Calculation of asset cost for income tax purpose

Calculation of asset cost for income tax purpose

Section 76 of Income Tax Ordinance, 2001 has defined the procedure for calculating income tax against cost incurred on purchase of assets.

In the world of taxation, the precise determination of an asset’s cost is a vital element, impacting the calculation of income tax. Section 76 of the Income Tax Ordinance, 2001, provides clear guidelines for the calculation of the cost of assets, outlining the factors that need to be considered in this process.

Section 76(1) of the Income Tax Ordinance, 2001, establishes the cost of an asset as a fundamental factor for the purposes of the ordinance.

Section 76(2) delves into the specifics of calculating the cost of an asset purchased by an individual or entity. It is defined as the sum of several components:

(a) The total consideration given for the asset, which includes the fair market value of any consideration in kind determined at the time the asset is acquired.

(b) Any incidental expenditure incurred by the person in acquiring and disposing of the asset.

(c) Any expenditure incurred by the person to alter or improve the asset.

It’s important to note that the expenditure under clauses (b) and (c) cannot be fully allowed as a deduction under the Income Tax Ordinance. In essence, it prevents double deduction, ensuring that only the actual, non-deducted costs are included in the asset’s cost.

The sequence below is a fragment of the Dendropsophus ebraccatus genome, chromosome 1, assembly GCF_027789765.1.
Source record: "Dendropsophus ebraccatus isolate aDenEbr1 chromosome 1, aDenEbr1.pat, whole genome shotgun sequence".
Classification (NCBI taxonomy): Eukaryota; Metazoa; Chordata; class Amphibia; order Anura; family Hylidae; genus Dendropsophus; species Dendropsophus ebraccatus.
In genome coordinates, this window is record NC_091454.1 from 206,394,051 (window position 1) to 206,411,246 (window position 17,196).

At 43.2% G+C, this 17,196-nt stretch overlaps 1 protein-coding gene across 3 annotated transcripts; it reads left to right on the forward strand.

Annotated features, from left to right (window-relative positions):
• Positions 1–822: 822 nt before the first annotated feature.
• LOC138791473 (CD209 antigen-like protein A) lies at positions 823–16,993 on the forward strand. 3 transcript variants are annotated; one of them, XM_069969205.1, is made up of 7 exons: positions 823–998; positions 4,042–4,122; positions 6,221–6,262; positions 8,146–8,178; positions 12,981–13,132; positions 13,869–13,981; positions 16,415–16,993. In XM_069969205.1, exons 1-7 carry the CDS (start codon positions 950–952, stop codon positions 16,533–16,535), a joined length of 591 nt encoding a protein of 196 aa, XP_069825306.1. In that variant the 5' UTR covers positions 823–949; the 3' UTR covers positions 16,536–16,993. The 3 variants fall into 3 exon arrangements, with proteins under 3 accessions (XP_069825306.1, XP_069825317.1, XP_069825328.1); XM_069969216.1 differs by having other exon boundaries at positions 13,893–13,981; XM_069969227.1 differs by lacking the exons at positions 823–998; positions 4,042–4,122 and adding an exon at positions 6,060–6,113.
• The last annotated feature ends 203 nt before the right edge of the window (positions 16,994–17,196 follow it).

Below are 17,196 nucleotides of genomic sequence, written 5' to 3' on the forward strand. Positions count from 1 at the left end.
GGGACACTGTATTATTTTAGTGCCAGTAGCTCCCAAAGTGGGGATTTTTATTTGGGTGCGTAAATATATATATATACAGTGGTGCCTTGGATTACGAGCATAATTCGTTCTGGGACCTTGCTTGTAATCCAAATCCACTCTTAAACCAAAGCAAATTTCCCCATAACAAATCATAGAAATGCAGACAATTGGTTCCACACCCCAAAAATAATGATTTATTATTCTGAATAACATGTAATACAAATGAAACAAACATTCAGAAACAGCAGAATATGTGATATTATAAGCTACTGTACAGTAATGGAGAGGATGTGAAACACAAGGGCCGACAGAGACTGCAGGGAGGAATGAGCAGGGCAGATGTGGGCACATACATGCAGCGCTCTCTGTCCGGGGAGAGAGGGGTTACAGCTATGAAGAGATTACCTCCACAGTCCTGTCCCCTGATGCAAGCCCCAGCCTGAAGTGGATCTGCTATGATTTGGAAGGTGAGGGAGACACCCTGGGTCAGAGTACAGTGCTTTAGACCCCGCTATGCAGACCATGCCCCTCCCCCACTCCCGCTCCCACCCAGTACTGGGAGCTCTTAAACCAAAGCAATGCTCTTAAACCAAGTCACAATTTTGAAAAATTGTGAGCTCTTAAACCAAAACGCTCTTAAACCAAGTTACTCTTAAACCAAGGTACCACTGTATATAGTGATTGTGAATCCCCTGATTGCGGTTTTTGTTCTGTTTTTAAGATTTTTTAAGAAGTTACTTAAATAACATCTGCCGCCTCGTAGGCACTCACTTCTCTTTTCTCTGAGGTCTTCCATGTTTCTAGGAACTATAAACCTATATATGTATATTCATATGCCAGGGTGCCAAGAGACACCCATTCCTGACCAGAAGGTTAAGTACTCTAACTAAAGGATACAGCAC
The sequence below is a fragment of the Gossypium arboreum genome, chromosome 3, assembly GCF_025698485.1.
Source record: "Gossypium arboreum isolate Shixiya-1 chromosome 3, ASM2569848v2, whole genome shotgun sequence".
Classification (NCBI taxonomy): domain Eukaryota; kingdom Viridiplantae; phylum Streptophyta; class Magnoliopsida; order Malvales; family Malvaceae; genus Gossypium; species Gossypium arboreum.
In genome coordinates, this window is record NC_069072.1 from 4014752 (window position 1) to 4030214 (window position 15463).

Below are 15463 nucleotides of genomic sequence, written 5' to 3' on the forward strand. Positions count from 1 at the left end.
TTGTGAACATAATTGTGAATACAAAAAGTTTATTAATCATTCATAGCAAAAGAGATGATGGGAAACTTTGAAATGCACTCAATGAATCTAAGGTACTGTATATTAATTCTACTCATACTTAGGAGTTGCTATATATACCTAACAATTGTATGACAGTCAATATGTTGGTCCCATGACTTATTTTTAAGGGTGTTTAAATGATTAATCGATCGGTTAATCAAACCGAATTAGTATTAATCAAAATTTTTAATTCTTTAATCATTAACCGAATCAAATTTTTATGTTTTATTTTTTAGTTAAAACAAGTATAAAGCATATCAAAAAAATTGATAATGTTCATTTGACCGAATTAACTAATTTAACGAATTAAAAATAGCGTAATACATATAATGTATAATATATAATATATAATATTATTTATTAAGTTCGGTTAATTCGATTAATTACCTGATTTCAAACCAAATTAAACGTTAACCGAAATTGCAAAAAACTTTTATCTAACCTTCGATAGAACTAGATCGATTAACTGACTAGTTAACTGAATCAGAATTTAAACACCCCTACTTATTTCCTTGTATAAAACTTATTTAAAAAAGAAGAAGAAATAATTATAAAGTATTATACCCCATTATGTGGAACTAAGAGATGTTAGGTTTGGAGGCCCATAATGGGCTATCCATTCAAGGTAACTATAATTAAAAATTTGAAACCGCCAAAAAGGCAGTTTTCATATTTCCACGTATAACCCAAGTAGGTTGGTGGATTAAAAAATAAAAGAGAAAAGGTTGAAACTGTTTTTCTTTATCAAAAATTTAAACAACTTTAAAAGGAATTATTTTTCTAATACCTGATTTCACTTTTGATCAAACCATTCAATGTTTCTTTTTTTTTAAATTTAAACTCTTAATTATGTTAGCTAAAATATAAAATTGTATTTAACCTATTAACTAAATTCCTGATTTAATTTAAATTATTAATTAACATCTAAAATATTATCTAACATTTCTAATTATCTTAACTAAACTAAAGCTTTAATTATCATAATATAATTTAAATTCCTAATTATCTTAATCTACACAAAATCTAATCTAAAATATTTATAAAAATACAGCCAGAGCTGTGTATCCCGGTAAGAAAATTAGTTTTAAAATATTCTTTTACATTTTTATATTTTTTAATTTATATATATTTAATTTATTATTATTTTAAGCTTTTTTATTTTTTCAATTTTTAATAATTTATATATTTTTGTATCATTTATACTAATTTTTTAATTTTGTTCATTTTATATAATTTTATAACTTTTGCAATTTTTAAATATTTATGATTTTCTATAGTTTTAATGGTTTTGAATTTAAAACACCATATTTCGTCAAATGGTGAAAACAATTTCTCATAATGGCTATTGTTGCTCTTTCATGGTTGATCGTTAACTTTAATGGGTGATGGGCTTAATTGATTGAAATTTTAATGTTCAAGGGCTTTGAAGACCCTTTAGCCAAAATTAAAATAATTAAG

Section 76(3) addresses assets treated as acquired under Section 75(6), establishing their cost as the fair market value of the asset determined at the date it is applied to business use.

Section 76(4) covers assets that are produced or constructed by a person. In this case, the cost is determined as the total costs incurred in producing or constructing the asset, including any expenditure referred to in clauses (b) and (c) of Section 76(2).

Section 76(5) introduces considerations for assets acquired with foreign currency-denominated loans. It accounts for changes in liability under the loan in terms of Rupees and specifies that any increase or decrease in liability is added to or deducted from the asset’s cost. This reflects foreign currency fluctuations, with any differences being considered for depreciation purposes.

Section 76(6) clarifies that this calculation should take into account the person’s position under any hedging agreement related to the loan.

Section 76(7) provides guidance when a person disposes of a part of an asset. The cost of the asset is to be apportioned between the retained part and the part disposed of based on their respective fair market values at the time of acquisition.

Sections 76(8) and 76(9) deal with situations where the acquisition of an asset results in an amount chargeable to tax or an amount exempt from tax, respectively. In these cases, the cost of the asset is calculated differently, incorporating the tax implications.

Section 76(10) states that the cost of an asset does not include the amount of any grants, subsidies, rebates, commissions, or other forms of assistance, except to the extent that they are chargeable to tax under the ordinance.

Finally, Section 76(11) gives the Board the authority to prescribe rules for determining the cost of any asset, providing flexibility in certain situations.

In summary, Section 76 of the Income Tax Ordinance, 2001, plays a crucial role in defining how the cost of assets is calculated, ensuring that it aligns with the specific circumstances of asset acquisition and taxation. Accurate determination of asset costs is essential for the proper assessment of income tax liability.